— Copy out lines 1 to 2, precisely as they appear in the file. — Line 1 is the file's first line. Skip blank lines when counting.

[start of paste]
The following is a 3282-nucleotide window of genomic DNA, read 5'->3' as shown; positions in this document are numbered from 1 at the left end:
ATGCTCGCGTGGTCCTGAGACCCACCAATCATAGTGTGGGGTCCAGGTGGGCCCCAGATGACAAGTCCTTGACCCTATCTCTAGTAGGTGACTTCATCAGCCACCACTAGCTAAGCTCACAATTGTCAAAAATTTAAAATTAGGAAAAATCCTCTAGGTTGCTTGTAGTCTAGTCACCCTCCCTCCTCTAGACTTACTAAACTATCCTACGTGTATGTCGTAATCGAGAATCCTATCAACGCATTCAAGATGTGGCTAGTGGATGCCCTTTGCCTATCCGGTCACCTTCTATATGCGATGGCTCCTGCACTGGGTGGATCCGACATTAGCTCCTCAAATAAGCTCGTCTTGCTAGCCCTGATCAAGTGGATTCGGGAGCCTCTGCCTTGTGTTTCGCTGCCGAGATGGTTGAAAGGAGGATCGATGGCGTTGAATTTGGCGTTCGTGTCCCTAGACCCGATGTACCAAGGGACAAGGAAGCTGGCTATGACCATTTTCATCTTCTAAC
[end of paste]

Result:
The following is a 3282-nucleotide window of genomic DNA, read 5'->3' as shown; positions in this document are numbered from 1 at the left end:
ATGCTCGCGTGGTCCTGAGACCCACCAATCATAGTGTGGGGTCCAGGTGGGCCCCAGATGACAAGTCCTTGACCCTATCTCTAGTAGGTGACTTCATCAGCCACCACTAGCTAAGCTCACAATTGTCAAAAATTTAAAATTAGGAAAAATCCTCTAGGTTGCTTGTAGTCTAGTCACCCTCCCTCCTCTAGACTTACTAAACTATCCTACGTGTATGTCGTAATCGAGAATCCTATCAACGCATTCAAGATGTGGCTAGTGGATGCCCTTTGCCTATCCGGTCACCTTCTATATGCGATGGCTCCTGCACTGGGTGGATCCGACATTAGCTCCTCAAATAAGCTCGTCTTGCTAGCCCTGATCAAGTGGATTCGGGAGCCTCTGCCTTGTGTTTCGCTGCCGAGATGGTTGAAAGGAGGATCGATGGCGTTGAATTTGGCGTTCGTGTCCCTAGACCCGATGTACCAAGGGACAAGGAAGCTGGCTATGACCATTTTCATCTTCTAAC